Democrats' Struggle to Change Course in Iraq Has Produced Much Debate, Little Action
Monday, September 10, 2007
On the morning of Dec. 18, 2006, the phone lines in the office of incoming Senate Majority Leader Harry M. Reid suddenly lit up -- a warning signal that the coming debate over Iraq could prove a perilous exercise for congressional Democrats.
Though an official announcement was weeks away, it was already clear that, the election returns notwithstanding, President Bush was preparing to send more troops into Iraq, not getting ready to pull them out. The new Senate leader, asked the day before about his reaction to those reports, sounded mildly receptive. "If . . . it's part of a program to get us out of there as indicated by this time next year, then sure, I'll go along with it," Reid said.
Mobilized by MoveOn.org, one of the antiwar groups that helped the Democrats retake the House and Senate the previous month, liberal war opponents registered their outrage over Reid's conciliatory words.
The Nevada Democrat quickly offered a clarification -- in a posting, fittingly enough, on a liberal Web site. The party's position began to harden into solid opposition, putting the administration on notice that Democrats were determined to try to force a change in Bush's policy. The problem was, no one knew or agreed on just how to go about it. Democrats began their fight against what came to be called the surge with public opinion on their side, but with virtually no real weapons to force Bush to change, given the realities of a 51-49 Senate majority.
In the past eight months, there have been multiple resolutions opposing the troop increase, numerous proposals to establish timetables for withdrawal, plans to repeal the original congressional authorization that gave Bush the power to go to war and even an effort to cut off funds for the conflict. But Democrats have not succeeded in forcing a single, substantial change in the president's policy, and they have watched Congress's approval rating, as measured by the Gallup Poll, slide to the lowest recorded since Gallup began measuring in 1974.
"What we have done is made it very difficult for Republicans to continue to hide on whether they agree with the president or not on Iraq," said Senate Foreign Relations Committee Chairman Joseph R. Biden Jr. (D-Del.), describing the political gain Democrats think they have achieved since the beginning of the year. "Whether or not they'll take that final step and actually break by actually overriding a veto, if we ever get to that, or break by supporting very tough language that constricts his movement, remains to be seen."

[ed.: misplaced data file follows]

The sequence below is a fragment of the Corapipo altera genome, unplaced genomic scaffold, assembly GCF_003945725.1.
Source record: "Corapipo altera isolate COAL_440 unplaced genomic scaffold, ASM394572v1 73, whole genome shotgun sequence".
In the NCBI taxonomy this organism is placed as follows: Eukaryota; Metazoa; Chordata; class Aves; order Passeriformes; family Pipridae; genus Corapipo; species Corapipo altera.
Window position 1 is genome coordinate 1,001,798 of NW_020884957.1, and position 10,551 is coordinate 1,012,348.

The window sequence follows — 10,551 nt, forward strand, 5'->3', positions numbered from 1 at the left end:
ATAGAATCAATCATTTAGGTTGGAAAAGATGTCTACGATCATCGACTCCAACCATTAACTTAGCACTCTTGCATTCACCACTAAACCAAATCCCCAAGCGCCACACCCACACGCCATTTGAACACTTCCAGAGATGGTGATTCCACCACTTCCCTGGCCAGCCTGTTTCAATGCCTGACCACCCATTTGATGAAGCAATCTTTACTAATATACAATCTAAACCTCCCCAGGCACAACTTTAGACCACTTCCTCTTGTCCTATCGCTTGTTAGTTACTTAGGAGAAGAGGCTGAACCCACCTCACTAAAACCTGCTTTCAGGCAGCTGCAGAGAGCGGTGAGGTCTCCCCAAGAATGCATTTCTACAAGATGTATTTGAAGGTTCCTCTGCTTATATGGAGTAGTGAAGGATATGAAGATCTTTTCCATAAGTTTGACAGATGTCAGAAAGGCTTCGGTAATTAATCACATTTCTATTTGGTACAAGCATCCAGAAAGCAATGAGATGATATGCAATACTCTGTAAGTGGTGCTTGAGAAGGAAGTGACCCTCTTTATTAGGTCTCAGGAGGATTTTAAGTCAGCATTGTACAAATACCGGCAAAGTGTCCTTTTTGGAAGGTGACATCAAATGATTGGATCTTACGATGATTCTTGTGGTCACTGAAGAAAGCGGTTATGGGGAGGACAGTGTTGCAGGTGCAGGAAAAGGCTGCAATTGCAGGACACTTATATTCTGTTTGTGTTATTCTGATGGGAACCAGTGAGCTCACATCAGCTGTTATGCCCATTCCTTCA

The next and perhaps final chapter of the war debate this year will begin to play out today as Army Gen. David H. Petraeus, the commanding general of U.S. forces in Iraq, and U.S. Ambassador to Iraq Ryan C. Crocker give a report to the House about the military and political results of the troop buildup. It is not clear what, if anything, will emerge from Congress from that debate, given the acrid partisanship that has surrounded the Iraq battle all year.
In the Senate, the crucible of the debate, many Republicans have grown increasingly skeptical of the president's policy, though they are unwilling to go as far Democrats. And Democratic leaders, determined to end the war on their terms and under intense pressure from their antiwar base, have refused to yield enough ground to accommodate them. Every time an effort failed, Democrats came back with something tougher, until by the August recess, all Congress had produced was another round of war funding, with virtually no strings attached.
In recent weeks, Reid has talked of striking a more conciliatory tone, and he has said that to bring Republicans to the table, Democrats will even reconsider their demand for a fixed end date. But he said he has no regrets about the debate so far. "If we hadn't done something, nothing would have been done," he said. "I think we've done the right thing by pushing out here."
Sen. Gordon Smith (Ore.) is a moderate Republican who split from Bush on Iraq in December. But he has voted for the Democrats' rigid withdrawal terms with a heavy heart.
Like his constituents, Smith yearns for something different and, so far, elusive -- a way out that unites Congress and the country. "I think the people would follow a light at the end of the tunnel," he said, "as long as it's not an oncoming train."
A Debate in Three Arenas
The debate over Iraq has played out in three arenas: the Senate, the House and the presidential campaign.